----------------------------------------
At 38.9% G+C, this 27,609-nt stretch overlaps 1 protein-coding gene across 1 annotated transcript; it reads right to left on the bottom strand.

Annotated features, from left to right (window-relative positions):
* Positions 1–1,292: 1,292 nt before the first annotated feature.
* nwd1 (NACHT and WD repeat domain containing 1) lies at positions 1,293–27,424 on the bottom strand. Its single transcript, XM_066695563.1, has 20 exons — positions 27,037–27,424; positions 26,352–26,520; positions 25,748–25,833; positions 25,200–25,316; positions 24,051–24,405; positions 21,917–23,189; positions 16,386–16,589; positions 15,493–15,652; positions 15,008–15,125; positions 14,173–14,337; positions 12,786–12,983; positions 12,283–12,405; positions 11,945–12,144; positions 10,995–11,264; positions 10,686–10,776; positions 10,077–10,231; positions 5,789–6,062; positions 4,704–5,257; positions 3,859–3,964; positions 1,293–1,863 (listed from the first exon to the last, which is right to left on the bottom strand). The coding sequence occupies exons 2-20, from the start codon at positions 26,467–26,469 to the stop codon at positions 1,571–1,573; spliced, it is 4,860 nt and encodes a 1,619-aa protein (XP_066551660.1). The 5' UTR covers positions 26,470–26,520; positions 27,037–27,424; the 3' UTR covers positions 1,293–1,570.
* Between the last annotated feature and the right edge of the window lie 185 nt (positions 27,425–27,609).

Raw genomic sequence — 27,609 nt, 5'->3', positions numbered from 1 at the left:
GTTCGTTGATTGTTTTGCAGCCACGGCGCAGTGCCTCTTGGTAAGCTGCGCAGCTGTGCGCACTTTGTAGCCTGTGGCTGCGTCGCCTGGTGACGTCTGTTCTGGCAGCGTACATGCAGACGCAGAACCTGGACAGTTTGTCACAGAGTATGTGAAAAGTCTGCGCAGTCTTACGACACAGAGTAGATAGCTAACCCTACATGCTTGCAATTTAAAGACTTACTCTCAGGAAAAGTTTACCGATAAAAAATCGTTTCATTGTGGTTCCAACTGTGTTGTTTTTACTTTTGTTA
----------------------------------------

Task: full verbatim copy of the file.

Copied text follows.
At 38.9% G+C, this 27,609-nt stretch overlaps 1 protein-coding gene across 1 annotated transcript; it reads right to left on the bottom strand.

Annotated features, from left to right (window-relative positions):
* Positions 1–1,292: 1,292 nt before the first annotated feature.
* nwd1 (NACHT and WD repeat domain containing 1) lies at positions 1,293–27,424 on the bottom strand. Its single transcript, XM_066695563.1, has 20 exons — positions 27,037–27,424; positions 26,352–26,520; positions 25,748–25,833; positions 25,200–25,316; positions 24,051–24,405; positions 21,917–23,189; positions 16,386–16,589; positions 15,493–15,652; positions 15,008–15,125; positions 14,173–14,337; positions 12,786–12,983; positions 12,283–12,405; positions 11,945–12,144; positions 10,995–11,264; positions 10,686–10,776; positions 10,077–10,231; positions 5,789–6,062; positions 4,704–5,257; positions 3,859–3,964; positions 1,293–1,863 (listed from the first exon to the last, which is right to left on the bottom strand). The coding sequence occupies exons 2-20, from the start codon at positions 26,467–26,469 to the stop codon at positions 1,571–1,573; spliced, it is 4,860 nt and encodes a 1,619-aa protein (XP_066551660.1). The 5' UTR covers positions 26,470–26,520; positions 27,037–27,424; the 3' UTR covers positions 1,293–1,570.
* Between the last annotated feature and the right edge of the window lie 185 nt (positions 27,425–27,609).

Raw genomic sequence — 27,609 nt, 5'->3', positions numbered from 1 at the left:
GTTCGTTGATTGTTTTGCAGCCACGGCGCAGTGCCTCTTGGTAAGCTGCGCAGCTGTGCGCACTTTGTAGCCTGTGGCTGCGTCGCCTGGTGACGTCTGTTCTGGCAGCGTACATGCAGACGCAGAACCTGGACAGTTTGTCACAGAGTATGTGAAAAGTCTGCGCAGTCTTACGACACAGAGTAGATAGCTAACCCTACATGCTTGCAATTTAAAGACTTACTCTCAGGAAAAGTTTACCGATAAAAAATCGTTTCATTGTGGTTCCAACTGTGTTGTTTTTACTTTTGTTA